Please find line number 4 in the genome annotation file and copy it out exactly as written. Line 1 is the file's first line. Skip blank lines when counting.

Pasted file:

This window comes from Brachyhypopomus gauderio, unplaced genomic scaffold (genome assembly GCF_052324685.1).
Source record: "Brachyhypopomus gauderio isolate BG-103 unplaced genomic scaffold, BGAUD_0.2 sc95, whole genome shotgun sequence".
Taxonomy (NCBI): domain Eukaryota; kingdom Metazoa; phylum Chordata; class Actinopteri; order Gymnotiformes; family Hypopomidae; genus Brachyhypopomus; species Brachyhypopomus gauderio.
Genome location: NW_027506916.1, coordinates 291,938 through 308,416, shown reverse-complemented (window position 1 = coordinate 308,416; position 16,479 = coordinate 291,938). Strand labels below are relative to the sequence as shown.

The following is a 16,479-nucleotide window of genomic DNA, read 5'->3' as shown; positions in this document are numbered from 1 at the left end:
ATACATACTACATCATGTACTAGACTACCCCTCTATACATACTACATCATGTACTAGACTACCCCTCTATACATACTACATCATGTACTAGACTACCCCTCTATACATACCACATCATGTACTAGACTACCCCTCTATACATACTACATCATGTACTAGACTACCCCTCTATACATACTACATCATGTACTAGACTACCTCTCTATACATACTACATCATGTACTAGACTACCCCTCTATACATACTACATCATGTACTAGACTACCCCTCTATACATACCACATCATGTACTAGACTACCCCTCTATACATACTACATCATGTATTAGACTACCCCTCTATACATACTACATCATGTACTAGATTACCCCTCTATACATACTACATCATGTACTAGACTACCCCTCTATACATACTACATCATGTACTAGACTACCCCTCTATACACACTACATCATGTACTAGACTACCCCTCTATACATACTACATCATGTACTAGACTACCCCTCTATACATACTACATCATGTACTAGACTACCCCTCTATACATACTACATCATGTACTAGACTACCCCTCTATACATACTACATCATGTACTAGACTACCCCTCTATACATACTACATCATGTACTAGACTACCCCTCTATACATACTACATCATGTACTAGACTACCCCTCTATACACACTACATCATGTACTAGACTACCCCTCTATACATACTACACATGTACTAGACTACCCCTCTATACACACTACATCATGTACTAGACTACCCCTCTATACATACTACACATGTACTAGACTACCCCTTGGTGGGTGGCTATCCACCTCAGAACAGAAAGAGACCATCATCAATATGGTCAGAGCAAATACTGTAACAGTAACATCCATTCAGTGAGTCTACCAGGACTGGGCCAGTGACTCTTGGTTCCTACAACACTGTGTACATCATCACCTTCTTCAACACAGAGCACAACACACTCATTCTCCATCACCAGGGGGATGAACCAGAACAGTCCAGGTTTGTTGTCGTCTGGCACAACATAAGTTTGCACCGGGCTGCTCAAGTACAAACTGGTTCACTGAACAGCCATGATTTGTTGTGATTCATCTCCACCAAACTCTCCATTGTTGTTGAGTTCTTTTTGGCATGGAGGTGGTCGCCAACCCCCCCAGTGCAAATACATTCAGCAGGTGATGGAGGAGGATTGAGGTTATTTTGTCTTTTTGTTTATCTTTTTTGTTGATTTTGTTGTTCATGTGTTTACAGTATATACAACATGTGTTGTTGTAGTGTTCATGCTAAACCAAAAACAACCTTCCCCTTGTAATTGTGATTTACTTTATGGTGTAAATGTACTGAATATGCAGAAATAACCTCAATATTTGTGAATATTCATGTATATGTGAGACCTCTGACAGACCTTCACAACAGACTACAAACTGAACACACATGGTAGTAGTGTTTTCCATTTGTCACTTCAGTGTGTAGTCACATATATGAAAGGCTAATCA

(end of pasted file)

Genome location: NW_027506916.1, coordinates 291,938 through 308,416, shown reverse-complemented (window position 1 = coordinate 308,416; position 16,479 = coordinate 291,938). Strand labels below are relative to the sequence as shown.